Glassmaking as a craft is thought to date back to around 3,500 BCE as a glaze on vessels or beads. From the 16th Century BCE, glass vases were produced in Mesopotamia, hollow glasses and jewellery in Egypt, and the craft also evolved in Greece and China.
When glassblowing was created in Syria centuries later, and as glassmaking techniques were subsequently embraced and adapted by the Romans, the variety of shapes and uses for glass objects greatly increased.
As the middle ages approached, processes were invented which allowed for the production of sheets of glass, stained or left clear and fitted together using lead strips, giving us stained glass.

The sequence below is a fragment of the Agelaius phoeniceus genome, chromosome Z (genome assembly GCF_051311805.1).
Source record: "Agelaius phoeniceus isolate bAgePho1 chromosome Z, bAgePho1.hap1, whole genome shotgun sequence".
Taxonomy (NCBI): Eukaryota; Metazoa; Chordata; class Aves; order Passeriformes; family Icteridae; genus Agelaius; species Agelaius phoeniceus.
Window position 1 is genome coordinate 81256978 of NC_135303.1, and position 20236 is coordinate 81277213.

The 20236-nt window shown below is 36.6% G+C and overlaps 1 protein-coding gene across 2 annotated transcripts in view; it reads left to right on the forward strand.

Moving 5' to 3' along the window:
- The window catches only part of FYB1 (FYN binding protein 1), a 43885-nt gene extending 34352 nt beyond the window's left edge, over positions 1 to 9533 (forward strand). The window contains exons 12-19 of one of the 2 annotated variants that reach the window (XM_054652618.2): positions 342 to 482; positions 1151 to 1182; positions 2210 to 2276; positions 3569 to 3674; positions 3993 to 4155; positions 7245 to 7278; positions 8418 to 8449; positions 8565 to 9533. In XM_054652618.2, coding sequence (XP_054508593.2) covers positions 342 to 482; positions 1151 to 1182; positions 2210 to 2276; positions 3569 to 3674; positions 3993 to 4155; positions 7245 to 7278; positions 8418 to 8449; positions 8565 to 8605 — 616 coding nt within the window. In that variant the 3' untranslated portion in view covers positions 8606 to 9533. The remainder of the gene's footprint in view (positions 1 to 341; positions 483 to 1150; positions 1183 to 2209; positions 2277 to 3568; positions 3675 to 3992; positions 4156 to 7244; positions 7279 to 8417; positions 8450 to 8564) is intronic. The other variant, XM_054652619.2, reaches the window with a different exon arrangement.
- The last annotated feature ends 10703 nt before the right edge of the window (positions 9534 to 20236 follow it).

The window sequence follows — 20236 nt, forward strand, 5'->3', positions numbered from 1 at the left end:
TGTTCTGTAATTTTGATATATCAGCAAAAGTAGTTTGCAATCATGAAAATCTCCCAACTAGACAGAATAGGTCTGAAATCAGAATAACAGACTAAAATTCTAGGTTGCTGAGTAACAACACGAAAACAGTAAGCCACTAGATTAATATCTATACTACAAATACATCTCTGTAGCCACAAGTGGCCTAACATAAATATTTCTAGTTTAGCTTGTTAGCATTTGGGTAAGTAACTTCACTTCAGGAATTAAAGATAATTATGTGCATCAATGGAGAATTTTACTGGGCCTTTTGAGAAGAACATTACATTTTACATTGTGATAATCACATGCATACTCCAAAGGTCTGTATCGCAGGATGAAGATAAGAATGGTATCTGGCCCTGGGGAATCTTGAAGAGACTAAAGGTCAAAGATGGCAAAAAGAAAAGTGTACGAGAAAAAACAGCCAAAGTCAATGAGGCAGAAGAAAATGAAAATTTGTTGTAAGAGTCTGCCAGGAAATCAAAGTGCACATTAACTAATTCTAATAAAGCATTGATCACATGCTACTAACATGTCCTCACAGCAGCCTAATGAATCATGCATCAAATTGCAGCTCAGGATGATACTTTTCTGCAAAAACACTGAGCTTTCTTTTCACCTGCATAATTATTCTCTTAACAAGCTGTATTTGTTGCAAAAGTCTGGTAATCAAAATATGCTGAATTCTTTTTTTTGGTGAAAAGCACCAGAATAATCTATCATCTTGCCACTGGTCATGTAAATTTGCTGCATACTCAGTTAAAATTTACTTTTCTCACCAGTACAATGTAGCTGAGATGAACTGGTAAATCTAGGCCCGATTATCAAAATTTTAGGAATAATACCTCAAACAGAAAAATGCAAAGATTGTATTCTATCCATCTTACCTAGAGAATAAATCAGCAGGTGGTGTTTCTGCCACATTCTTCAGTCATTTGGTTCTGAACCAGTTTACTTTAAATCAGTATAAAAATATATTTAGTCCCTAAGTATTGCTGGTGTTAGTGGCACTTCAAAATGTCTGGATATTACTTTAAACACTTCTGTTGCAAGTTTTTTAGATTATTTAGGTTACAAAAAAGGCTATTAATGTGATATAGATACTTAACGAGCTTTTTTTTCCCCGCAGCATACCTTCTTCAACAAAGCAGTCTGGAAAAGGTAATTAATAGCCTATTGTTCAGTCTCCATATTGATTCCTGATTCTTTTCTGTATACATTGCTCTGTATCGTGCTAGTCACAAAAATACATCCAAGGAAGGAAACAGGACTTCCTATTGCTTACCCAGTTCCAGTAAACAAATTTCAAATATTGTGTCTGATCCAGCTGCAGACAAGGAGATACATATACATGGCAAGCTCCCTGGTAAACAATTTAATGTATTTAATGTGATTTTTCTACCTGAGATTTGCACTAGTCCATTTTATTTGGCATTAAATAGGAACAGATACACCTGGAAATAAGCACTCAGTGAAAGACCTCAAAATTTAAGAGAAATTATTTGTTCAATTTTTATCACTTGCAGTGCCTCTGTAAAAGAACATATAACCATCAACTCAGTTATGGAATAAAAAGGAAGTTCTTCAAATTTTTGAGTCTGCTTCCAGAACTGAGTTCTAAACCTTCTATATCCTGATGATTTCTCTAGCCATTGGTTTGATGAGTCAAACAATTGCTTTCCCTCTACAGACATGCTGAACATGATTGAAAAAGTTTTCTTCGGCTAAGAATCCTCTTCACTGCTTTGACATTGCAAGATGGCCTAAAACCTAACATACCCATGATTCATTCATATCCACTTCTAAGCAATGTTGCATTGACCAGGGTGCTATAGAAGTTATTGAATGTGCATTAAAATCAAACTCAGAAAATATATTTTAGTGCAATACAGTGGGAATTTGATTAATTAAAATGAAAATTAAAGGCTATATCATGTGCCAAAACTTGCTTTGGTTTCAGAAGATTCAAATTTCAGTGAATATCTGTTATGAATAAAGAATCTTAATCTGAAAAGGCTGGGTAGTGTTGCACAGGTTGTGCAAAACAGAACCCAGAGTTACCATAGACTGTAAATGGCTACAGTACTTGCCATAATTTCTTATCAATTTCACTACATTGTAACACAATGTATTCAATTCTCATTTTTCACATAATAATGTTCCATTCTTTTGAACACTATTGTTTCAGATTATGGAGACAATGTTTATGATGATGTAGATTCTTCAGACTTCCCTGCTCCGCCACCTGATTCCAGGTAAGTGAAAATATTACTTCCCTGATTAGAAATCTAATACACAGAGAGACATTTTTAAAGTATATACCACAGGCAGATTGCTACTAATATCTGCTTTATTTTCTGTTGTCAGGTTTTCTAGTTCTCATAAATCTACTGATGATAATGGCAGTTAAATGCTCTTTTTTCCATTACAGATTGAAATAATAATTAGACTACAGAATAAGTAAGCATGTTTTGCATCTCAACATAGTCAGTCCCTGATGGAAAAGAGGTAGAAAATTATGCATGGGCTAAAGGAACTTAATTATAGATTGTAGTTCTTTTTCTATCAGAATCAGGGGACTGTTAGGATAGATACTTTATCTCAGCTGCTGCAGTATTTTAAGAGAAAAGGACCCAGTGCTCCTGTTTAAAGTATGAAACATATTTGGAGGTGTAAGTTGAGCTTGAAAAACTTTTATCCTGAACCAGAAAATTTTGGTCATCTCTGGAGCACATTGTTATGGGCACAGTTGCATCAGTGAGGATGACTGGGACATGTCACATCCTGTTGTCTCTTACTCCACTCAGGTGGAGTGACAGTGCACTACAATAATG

Over time, further techniques were developed to give us clearer, brighter, more resilient glass to use in windows, mirrors, and decorative pieces. With technologies invented to automate the production of glass vessels and sheets, and scientists investigating the chemical properties of glass, the craft evolved to include an indispensible industry.
Now, makers working in glass can draw on this long history to create all kinds of work, from the practical and functional to the fantastical and outlandish.
Craft Scotland represents some 150 makers working with glass. They produce an incredible variety of work from stained glass windows, glass beads, and lamps to jewelry, 3D scenes, and vessels.
Our makers draw on traditional and contemporary production methods and techniques to stain, paint, cast, and engrave their glass, and incorporate metals, wood, found objects, and even lighting into their work.
You can search for Scottish Glass makers on the Craft Scotland website and browse our database of talented makers.